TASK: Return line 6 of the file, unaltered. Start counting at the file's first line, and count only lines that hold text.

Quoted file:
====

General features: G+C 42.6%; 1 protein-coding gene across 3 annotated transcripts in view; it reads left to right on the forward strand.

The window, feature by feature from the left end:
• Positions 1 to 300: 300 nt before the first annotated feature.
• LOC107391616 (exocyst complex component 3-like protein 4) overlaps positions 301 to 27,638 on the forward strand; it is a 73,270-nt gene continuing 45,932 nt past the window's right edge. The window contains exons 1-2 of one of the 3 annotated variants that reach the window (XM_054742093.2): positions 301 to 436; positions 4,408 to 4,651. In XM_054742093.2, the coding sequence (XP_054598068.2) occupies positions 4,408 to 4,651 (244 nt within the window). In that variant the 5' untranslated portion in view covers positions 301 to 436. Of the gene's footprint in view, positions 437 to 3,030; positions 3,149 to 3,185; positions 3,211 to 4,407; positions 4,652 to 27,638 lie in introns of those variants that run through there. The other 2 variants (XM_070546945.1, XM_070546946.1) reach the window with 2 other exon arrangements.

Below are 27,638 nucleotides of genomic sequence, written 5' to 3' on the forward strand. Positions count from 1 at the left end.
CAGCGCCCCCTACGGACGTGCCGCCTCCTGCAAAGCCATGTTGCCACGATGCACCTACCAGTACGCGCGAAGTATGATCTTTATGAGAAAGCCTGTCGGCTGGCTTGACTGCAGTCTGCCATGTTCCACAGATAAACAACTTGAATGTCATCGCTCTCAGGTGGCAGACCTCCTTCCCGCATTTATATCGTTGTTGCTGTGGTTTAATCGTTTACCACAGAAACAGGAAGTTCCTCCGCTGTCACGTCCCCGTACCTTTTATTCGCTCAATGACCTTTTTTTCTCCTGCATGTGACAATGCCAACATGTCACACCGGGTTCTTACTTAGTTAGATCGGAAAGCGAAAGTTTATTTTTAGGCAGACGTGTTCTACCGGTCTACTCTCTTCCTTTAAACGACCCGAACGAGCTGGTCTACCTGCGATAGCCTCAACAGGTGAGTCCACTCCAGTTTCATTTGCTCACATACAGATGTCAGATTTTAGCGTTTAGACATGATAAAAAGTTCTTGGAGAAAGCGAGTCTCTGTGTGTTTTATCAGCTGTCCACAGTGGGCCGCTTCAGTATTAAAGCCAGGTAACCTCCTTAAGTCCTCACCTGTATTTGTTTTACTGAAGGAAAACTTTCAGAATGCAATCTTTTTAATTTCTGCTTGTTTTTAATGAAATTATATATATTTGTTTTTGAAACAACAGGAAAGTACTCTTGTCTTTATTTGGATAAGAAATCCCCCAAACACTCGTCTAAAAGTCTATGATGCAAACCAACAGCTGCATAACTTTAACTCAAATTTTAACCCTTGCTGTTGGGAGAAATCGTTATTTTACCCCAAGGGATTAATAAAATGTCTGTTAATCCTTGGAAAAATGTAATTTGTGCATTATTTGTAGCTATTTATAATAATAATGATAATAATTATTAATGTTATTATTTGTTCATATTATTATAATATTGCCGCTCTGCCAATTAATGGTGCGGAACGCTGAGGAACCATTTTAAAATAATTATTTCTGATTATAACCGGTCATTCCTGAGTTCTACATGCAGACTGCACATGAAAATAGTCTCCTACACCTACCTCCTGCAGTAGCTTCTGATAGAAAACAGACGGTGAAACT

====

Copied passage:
CAGCGCCCCCTACGGACGTGCCGCCTCCTGCAAAGCCATGTTGCCACGATGCACCTACCAGTACGCGCGAAGTATGATCTTTATGAGAAAGCCTGTCGGCTGGCTTGACTGCAGTCTGCCATGTTCCACAGATAAACAACTTGAATGTCATCGCTCTCAGGTGGCAGACCTCCTTCCCGCATTTATATCGTTGTTGCTGTGGTTTAATCGTTTACCACAGAAACAGGAAGTTCCTCCGCTGTCACGTCCCCGTACCTTTTATTCGCTCAATGACCTTTTTTTCTCCTGCATGTGACAATGCCAACATGTCACACCGGGTTCTTACTTAGTTAGATCGGAAAGCGAAAGTTTATTTTTAGGCAGACGTGTTCTACCGGTCTACTCTCTTCCTTTAAACGACCCGAACGAGCTGGTCTACCTGCGATAGCCTCAACAGGTGAGTCCACTCCAGTTTCATTTGCTCACATACAGATGTCAGATTTTAGCGTTTAGACATGATAAAAAGTTCTTGGAGAAAGCGAGTCTCTGTGTGTTTTATCAGCTGTCCACAGTGGGCCGCTTCAGTATTAAAGCCAGGTAACCTCCTTAAGTCCTCACCTGTATTTGTTTTACTGAAGGAAAACTTTCAGAATGCAATCTTTTTAATTTCTGCTTGTTTTTAATGAAATTATATATATTTGTTTTTGAAACAACAGGAAAGTACTCTTGTCTTTATTTGGATAAGAAATCCCCCAAACACTCGTCTAAAAGTCTATGATGCAAACCAACAGCTGCATAACTTTAACTCAAATTTTAACCCTTGCTGTTGGGAGAAATCGTTATTTTACCCCAAGGGATTAATAAAATGTCTGTTAATCCTTGGAAAAATGTAATTTGTGCATTATTTGTAGCTATTTATAATAATAATGATAATAATTATTAATGTTATTATTTGTTCATATTATTATAATATTGCCGCTCTGCCAATTAATGGTGCGGAACGCTGAGGAACCATTTTAAAATAATTATTTCTGATTATAACCGGTCATTCCTGAGTTCTACATGCAGACTGCACATGAAAATAGTCTCCTACACCTACCTCCTGCAGTAGCTTCTGATAGAAAACAGACGGTGAAACT